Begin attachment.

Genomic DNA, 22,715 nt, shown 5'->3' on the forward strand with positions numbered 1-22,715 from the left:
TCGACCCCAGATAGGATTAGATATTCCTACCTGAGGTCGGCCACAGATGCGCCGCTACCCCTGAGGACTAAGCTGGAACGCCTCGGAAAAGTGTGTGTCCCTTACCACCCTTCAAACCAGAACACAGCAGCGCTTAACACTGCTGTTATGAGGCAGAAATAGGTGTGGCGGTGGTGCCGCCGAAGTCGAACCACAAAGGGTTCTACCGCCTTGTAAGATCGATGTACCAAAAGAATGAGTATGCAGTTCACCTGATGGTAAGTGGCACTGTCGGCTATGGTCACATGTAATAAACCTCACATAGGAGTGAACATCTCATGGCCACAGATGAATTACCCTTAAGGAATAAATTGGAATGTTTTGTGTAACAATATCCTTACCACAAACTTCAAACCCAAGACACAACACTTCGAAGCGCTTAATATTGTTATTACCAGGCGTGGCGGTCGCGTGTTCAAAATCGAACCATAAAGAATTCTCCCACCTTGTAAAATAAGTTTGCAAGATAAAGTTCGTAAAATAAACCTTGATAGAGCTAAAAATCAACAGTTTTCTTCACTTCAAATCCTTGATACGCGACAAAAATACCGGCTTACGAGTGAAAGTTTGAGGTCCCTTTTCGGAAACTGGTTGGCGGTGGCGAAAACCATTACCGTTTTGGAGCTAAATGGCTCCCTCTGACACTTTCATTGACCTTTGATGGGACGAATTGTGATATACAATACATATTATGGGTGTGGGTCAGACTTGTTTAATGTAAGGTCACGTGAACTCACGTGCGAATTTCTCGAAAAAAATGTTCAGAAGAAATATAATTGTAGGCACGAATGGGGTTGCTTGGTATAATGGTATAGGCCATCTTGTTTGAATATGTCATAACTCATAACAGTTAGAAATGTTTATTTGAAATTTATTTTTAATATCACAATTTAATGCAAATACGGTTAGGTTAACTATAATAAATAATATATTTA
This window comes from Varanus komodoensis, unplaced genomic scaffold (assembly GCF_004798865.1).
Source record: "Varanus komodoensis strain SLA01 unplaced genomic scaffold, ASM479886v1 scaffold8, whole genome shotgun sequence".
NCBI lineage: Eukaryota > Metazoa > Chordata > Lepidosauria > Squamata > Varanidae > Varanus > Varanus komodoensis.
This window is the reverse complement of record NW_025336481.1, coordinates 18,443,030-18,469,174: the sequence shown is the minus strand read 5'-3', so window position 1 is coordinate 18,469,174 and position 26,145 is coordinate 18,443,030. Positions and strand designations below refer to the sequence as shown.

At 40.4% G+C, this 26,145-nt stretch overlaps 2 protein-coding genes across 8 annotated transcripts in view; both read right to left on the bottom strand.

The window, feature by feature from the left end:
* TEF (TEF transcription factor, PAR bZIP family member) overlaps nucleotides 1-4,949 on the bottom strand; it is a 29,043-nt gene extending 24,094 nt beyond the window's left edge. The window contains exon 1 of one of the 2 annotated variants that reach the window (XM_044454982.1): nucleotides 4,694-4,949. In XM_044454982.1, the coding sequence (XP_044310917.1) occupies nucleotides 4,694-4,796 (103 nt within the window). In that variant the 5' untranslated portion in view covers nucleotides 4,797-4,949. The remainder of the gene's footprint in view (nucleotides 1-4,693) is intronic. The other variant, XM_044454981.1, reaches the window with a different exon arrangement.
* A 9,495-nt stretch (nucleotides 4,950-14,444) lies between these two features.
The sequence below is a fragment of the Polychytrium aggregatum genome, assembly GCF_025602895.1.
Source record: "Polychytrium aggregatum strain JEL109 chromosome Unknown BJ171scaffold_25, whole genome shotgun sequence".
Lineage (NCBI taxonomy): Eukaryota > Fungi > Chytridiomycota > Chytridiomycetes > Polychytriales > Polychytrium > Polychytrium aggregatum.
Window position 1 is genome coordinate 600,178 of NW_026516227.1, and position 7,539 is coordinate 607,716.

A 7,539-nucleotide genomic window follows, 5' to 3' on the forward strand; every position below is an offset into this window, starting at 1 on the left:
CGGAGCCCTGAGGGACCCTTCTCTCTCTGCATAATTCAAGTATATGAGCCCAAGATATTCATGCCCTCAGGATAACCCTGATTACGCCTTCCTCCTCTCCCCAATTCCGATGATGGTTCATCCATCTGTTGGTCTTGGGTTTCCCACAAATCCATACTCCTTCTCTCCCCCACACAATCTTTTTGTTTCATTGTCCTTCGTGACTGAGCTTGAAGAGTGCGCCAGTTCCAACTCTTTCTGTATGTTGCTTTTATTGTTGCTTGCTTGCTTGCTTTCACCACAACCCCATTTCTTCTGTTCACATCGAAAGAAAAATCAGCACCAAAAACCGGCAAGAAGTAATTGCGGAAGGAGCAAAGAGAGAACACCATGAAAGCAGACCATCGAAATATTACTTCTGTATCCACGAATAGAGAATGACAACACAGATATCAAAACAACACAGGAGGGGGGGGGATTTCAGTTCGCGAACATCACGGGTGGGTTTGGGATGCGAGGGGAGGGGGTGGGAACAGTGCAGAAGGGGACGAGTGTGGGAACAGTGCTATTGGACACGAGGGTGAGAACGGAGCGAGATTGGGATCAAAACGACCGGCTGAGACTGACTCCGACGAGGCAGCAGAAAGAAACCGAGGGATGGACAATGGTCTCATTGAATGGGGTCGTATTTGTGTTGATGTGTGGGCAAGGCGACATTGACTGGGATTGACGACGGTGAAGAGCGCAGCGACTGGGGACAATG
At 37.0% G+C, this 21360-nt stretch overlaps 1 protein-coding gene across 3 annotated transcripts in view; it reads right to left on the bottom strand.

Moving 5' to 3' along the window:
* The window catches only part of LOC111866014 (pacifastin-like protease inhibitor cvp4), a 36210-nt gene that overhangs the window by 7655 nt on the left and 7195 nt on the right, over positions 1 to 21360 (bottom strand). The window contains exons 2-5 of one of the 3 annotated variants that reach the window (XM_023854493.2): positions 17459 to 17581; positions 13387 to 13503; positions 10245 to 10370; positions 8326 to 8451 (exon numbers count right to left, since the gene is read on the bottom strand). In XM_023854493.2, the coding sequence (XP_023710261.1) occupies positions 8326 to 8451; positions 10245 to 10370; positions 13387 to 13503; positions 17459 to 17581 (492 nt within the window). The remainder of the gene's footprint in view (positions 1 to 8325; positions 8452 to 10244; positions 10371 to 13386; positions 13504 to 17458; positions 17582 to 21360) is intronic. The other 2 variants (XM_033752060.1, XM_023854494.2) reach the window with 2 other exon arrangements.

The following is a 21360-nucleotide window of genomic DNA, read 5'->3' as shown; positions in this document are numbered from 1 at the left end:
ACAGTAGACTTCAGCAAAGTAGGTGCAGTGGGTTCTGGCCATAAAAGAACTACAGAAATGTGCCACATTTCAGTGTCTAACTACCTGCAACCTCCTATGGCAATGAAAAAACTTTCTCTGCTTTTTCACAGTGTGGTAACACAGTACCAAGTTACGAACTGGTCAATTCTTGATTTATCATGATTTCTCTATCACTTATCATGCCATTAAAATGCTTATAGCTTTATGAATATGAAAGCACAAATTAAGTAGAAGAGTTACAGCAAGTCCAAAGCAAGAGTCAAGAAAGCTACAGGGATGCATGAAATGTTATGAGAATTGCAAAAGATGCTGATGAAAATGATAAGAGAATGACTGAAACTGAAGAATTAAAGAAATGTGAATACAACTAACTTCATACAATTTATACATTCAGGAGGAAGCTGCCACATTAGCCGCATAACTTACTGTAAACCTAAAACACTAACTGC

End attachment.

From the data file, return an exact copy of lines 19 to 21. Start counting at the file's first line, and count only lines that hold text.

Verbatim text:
* The window catches only part of LOC111866014 (pacifastin-like protease inhibitor cvp4), a 36210-nt gene that overhangs the window by 7655 nt on the left and 7195 nt on the right, over positions 1 to 21360 (bottom strand). The window contains exons 2-5 of one of the 3 annotated variants that reach the window (XM_023854493.2): positions 17459 to 17581; positions 13387 to 13503; positions 10245 to 10370; positions 8326 to 8451 (exon numbers count right to left, since the gene is read on the bottom strand). In XM_023854493.2, the coding sequence (XP_023710261.1) occupies positions 8326 to 8451; positions 10245 to 10370; positions 13387 to 13503; positions 17459 to 17581 (492 nt within the window). The remainder of the gene's footprint in view (positions 1 to 8325; positions 8452 to 10244; positions 10371 to 13386; positions 13504 to 17458; positions 17582 to 21360) is intronic. The other 2 variants (XM_033752060.1, XM_023854494.2) reach the window with 2 other exon arrangements.

The following is a 21360-nucleotide window of genomic DNA, read 5'->3' as shown; positions in this document are numbered from 1 at the left end:
ACAGTAGACTTCAGCAAAGTAGGTGCAGTGGGTTCTGGCCATAAAAGAACTACAGAAATGTGCCACATTTCAGTGTCTAACTACCTGCAACCTCCTATGGCAATGAAAAAACTTTCTCTGCTTTTTCACAGTGTGGTAACACAGTACCAAGTTACGAACTGGTCAATTCTTGATTTATCATGATTTCTCTATCACTTATCATGCCATTAAAATGCTTATAGCTTTATGAATATGAAAGCACAAATTAAGTAGAAGAGTTACAGCAAGTCCAAAGCAAGAGTCAAGAAAGCTACAGGGATGCATGAAATGTTATGAGAATTGCAAAAGATGCTGATGAAAATGATAAGAGAATGACTGAAACTGAAGAATTAAAGAAATGTGAATACAACTAACTTCATACAATTTATACATTCAGGAGGAAGCTGCCACATTAGCCGCATAACTTACTGTAAACCTAAAACACTAACTGC